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Temporal scaling of motor cortical dynamics reveals hierarchical control of vocal production


Neocortical activity is thought to mediate voluntary control over vocal production, but the underlying neural mechanisms remain unclear. In a highly vocal rodent, the male Alston’s singing mouse, we investigate neural dynamics in the orofacial motor cortex (OMC), a structure critical for vocal behavior. We first describe neural activity that is modulated by component notes (~100 ms), probably representing sensory feedback. At longer timescales, however, OMC neurons exhibit diverse and often persistent premotor firing patterns that stretch or compress with song duration (~10 s). Using computational modeling, we demonstrate that such temporal scaling, acting through downstream motor production circuits, can enable vocal flexibility. These results provide a framework for studying hierarchical control circuits, a common design principle across many natural and artificial systems.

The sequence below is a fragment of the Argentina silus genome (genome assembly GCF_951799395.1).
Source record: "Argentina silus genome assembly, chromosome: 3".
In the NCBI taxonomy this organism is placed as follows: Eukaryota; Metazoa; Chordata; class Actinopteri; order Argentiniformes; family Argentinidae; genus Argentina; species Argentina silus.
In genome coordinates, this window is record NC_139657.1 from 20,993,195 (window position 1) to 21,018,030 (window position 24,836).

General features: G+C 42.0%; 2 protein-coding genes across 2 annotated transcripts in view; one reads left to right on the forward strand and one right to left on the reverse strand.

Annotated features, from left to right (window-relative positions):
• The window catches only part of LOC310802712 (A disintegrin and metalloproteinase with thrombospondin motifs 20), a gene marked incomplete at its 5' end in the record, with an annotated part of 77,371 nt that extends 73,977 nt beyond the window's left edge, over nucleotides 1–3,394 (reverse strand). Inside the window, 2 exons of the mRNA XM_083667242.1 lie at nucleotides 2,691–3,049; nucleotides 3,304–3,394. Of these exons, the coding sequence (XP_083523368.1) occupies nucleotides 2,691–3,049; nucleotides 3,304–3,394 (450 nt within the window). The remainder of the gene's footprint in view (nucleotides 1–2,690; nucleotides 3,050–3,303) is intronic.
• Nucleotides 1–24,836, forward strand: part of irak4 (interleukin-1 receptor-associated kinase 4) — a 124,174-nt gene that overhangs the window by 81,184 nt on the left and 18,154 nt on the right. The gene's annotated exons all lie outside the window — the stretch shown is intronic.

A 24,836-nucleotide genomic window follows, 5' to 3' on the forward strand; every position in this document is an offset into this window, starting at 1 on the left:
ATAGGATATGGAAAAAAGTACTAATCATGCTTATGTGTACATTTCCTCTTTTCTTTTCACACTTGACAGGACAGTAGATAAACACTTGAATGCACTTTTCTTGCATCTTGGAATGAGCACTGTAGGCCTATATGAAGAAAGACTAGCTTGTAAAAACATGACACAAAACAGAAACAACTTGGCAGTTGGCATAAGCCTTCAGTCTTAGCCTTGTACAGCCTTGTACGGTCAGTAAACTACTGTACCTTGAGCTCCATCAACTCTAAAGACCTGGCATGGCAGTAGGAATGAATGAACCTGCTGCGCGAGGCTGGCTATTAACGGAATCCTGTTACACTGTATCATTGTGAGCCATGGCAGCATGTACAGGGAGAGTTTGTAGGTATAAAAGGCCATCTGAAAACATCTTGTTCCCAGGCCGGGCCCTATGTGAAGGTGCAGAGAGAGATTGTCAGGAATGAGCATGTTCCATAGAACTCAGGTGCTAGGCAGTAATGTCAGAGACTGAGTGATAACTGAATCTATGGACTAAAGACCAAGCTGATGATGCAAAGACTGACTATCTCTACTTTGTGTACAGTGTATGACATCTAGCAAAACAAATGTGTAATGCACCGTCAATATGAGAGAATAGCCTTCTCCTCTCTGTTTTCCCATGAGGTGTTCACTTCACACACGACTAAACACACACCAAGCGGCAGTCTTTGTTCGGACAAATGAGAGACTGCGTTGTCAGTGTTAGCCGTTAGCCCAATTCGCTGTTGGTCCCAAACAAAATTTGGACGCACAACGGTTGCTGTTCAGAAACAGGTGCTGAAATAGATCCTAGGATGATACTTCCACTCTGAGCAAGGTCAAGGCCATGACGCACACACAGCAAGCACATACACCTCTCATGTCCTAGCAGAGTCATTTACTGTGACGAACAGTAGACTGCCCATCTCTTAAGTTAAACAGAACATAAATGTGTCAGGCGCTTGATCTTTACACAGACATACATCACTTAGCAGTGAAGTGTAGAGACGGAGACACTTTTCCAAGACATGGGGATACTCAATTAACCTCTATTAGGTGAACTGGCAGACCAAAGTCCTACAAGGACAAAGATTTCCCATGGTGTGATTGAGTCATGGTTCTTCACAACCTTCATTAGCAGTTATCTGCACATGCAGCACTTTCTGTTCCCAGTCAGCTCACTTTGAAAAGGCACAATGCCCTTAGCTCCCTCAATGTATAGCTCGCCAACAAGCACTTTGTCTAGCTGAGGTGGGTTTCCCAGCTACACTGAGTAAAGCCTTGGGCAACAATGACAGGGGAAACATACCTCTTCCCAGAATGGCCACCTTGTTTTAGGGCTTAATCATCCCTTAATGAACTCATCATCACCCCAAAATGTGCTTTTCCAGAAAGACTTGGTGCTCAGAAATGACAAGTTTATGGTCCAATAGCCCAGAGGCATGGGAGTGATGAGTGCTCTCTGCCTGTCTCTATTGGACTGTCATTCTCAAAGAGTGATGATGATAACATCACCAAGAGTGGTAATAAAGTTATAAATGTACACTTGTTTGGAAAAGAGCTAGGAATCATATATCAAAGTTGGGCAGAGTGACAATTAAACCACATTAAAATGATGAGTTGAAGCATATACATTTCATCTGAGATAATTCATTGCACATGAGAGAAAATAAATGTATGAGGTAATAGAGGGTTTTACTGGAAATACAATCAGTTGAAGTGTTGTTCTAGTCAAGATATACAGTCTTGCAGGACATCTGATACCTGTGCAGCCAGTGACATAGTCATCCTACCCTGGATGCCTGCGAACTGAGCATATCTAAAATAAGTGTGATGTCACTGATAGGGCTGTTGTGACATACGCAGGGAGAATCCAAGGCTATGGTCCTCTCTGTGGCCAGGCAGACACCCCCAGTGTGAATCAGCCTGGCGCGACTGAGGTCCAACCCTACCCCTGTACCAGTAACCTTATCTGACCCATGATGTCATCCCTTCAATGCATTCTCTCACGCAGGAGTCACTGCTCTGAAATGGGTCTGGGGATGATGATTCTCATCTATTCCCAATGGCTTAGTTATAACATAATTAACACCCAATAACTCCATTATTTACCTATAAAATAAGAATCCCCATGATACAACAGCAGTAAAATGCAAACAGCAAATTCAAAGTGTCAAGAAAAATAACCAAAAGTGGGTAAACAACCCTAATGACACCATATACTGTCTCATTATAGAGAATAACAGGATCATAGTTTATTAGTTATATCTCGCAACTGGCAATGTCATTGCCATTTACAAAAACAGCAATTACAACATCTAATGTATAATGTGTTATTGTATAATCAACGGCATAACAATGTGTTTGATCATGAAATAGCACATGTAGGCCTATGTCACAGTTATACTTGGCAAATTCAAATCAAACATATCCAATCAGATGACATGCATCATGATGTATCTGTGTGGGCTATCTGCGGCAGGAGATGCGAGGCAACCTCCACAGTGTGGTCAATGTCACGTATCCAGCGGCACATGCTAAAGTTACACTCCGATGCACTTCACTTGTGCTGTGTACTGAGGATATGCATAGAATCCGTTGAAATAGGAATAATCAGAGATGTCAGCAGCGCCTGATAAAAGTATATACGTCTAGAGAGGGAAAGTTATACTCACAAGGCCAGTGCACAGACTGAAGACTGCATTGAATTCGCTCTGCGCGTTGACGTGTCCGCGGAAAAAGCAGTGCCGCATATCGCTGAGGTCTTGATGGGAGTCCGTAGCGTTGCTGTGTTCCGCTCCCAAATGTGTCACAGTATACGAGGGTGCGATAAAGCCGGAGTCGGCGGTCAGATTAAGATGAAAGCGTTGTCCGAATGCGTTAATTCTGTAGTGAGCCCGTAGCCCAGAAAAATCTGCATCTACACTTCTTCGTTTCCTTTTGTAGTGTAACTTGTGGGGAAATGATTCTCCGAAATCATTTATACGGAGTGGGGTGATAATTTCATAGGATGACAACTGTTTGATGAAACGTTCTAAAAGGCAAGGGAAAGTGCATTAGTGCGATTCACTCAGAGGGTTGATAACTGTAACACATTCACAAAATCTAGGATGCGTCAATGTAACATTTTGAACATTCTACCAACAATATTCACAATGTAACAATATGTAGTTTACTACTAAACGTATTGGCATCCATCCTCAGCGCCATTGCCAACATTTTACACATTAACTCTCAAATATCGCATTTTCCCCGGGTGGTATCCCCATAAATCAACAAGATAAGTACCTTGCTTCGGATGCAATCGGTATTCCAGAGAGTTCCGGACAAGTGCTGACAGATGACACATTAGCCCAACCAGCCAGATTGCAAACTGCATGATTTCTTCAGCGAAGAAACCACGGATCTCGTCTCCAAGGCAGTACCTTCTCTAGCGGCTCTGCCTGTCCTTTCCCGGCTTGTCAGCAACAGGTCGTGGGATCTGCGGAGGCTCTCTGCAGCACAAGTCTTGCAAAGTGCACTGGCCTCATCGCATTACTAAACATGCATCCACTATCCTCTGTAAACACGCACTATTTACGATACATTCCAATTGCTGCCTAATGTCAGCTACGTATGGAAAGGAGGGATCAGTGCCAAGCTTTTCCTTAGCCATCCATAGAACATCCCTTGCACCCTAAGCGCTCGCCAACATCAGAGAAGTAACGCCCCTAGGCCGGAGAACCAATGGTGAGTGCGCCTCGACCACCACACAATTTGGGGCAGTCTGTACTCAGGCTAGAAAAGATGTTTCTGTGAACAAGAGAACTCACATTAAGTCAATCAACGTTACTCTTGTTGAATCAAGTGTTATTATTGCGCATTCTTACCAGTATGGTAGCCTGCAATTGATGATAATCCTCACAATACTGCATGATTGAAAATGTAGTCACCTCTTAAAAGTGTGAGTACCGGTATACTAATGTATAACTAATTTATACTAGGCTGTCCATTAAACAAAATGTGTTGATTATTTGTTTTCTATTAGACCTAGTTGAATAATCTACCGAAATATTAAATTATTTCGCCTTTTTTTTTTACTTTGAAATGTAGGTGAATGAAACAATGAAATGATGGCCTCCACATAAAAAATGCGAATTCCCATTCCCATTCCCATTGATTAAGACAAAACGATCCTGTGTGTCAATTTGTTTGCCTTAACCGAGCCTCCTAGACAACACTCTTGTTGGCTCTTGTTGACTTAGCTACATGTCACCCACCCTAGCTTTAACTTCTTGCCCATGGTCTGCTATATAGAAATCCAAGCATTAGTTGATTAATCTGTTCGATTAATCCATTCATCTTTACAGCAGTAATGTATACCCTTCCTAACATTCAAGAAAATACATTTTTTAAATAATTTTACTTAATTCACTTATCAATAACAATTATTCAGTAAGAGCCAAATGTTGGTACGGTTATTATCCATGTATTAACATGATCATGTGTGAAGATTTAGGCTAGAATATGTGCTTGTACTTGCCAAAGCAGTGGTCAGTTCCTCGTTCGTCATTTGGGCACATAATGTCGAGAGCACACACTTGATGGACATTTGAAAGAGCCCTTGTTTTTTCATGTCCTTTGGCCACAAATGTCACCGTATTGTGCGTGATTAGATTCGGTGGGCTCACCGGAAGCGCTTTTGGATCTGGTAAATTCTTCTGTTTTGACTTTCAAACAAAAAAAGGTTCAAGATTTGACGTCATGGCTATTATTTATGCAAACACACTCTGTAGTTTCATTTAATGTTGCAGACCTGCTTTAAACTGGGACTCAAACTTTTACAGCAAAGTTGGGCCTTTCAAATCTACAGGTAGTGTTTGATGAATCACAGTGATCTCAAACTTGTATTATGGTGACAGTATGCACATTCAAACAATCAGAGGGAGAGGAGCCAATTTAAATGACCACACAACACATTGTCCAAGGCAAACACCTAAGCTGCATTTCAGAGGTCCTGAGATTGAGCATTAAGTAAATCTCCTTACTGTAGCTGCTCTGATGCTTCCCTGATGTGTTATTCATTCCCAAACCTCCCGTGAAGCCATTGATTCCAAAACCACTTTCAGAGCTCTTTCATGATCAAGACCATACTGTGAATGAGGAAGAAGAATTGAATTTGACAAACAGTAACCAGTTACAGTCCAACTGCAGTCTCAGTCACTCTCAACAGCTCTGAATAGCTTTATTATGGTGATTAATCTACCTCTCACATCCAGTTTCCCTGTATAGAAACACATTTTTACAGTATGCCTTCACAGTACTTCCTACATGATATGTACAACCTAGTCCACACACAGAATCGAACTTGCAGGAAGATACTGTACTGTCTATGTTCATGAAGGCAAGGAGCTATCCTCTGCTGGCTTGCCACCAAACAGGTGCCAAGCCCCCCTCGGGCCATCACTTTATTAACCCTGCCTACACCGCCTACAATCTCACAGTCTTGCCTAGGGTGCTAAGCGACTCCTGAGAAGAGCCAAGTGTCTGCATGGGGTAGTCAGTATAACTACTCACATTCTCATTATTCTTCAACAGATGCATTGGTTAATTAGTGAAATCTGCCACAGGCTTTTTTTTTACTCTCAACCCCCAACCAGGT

Arkarup Banerjee, Feng Chen, Shaul Druckmann, & Michael A. Long 

Published: 2024

PMID: 38291282



Research Area:

Cognitive and Behavioral Neuroscience, Motor System, Computational Neuroscience